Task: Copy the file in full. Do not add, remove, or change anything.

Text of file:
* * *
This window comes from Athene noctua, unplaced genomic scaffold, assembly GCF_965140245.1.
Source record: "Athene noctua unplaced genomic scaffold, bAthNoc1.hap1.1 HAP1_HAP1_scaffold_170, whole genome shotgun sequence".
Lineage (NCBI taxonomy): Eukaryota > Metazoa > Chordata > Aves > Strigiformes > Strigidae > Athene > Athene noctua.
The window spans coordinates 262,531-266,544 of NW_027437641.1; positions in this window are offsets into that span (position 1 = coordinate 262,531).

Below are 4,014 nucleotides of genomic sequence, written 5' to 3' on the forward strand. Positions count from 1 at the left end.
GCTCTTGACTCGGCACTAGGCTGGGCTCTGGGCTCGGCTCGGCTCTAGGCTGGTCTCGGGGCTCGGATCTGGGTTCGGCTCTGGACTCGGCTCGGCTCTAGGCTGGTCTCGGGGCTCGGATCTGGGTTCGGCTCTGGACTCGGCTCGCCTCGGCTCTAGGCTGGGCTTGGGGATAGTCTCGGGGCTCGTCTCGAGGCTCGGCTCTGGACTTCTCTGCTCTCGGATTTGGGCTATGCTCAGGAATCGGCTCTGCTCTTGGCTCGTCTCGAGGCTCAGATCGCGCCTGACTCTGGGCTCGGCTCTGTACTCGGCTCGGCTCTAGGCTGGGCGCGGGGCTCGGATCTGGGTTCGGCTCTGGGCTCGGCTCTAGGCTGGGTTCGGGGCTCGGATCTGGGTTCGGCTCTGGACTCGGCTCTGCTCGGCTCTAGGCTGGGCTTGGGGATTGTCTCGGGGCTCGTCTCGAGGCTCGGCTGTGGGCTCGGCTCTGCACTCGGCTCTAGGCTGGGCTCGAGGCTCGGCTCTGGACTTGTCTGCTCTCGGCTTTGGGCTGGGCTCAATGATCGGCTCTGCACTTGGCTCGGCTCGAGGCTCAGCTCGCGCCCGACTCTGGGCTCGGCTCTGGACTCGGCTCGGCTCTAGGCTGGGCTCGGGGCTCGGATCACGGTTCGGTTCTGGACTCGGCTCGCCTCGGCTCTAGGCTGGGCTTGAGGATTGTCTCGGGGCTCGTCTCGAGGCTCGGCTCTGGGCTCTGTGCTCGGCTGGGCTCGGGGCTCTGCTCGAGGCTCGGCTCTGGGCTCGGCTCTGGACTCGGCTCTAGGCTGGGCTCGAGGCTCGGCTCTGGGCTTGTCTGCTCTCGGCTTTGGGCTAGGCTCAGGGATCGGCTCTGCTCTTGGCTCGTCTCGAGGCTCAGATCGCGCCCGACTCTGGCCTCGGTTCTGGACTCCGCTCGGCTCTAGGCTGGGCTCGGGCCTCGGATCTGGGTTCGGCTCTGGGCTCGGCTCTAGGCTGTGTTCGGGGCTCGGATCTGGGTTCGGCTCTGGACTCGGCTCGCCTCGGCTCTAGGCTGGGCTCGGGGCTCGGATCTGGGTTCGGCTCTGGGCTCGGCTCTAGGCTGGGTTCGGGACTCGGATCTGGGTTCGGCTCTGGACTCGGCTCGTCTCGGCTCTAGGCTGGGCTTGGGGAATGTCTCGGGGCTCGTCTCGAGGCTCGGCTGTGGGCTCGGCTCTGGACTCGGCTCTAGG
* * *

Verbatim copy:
This window comes from Athene noctua, unplaced genomic scaffold, assembly GCF_965140245.1.
Source record: "Athene noctua unplaced genomic scaffold, bAthNoc1.hap1.1 HAP1_HAP1_scaffold_170, whole genome shotgun sequence".
Lineage (NCBI taxonomy): Eukaryota > Metazoa > Chordata > Aves > Strigiformes > Strigidae > Athene > Athene noctua.
The window spans coordinates 262,531-266,544 of NW_027437641.1; positions in this window are offsets into that span (position 1 = coordinate 262,531).

Below are 4,014 nucleotides of genomic sequence, written 5' to 3' on the forward strand. Positions count from 1 at the left end.
GCTCTTGACTCGGCACTAGGCTGGGCTCTGGGCTCGGCTCGGCTCTAGGCTGGTCTCGGGGCTCGGATCTGGGTTCGGCTCTGGACTCGGCTCGGCTCTAGGCTGGTCTCGGGGCTCGGATCTGGGTTCGGCTCTGGACTCGGCTCGCCTCGGCTCTAGGCTGGGCTTGGGGATAGTCTCGGGGCTCGTCTCGAGGCTCGGCTCTGGACTTCTCTGCTCTCGGATTTGGGCTATGCTCAGGAATCGGCTCTGCTCTTGGCTCGTCTCGAGGCTCAGATCGCGCCTGACTCTGGGCTCGGCTCTGTACTCGGCTCGGCTCTAGGCTGGGCGCGGGGCTCGGATCTGGGTTCGGCTCTGGGCTCGGCTCTAGGCTGGGTTCGGGGCTCGGATCTGGGTTCGGCTCTGGACTCGGCTCTGCTCGGCTCTAGGCTGGGCTTGGGGATTGTCTCGGGGCTCGTCTCGAGGCTCGGCTGTGGGCTCGGCTCTGCACTCGGCTCTAGGCTGGGCTCGAGGCTCGGCTCTGGACTTGTCTGCTCTCGGCTTTGGGCTGGGCTCAATGATCGGCTCTGCACTTGGCTCGGCTCGAGGCTCAGCTCGCGCCCGACTCTGGGCTCGGCTCTGGACTCGGCTCGGCTCTAGGCTGGGCTCGGGGCTCGGATCACGGTTCGGTTCTGGACTCGGCTCGCCTCGGCTCTAGGCTGGGCTTGAGGATTGTCTCGGGGCTCGTCTCGAGGCTCGGCTCTGGGCTCTGTGCTCGGCTGGGCTCGGGGCTCTGCTCGAGGCTCGGCTCTGGGCTCGGCTCTGGACTCGGCTCTAGGCTGGGCTCGAGGCTCGGCTCTGGGCTTGTCTGCTCTCGGCTTTGGGCTAGGCTCAGGGATCGGCTCTGCTCTTGGCTCGTCTCGAGGCTCAGATCGCGCCCGACTCTGGCCTCGGTTCTGGACTCCGCTCGGCTCTAGGCTGGGCTCGGGCCTCGGATCTGGGTTCGGCTCTGGGCTCGGCTCTAGGCTGTGTTCGGGGCTCGGATCTGGGTTCGGCTCTGGACTCGGCTCGCCTCGGCTCTAGGCTGGGCTCGGGGCTCGGATCTGGGTTCGGCTCTGGGCTCGGCTCTAGGCTGGGTTCGGGACTCGGATCTGGGTTCGGCTCTGGACTCGGCTCGTCTCGGCTCTAGGCTGGGCTTGGGGAATGTCTCGGGGCTCGTCTCGAGGCTCGGCTGTGGGCTCGGCTCTGGACTCGGCTCTAGG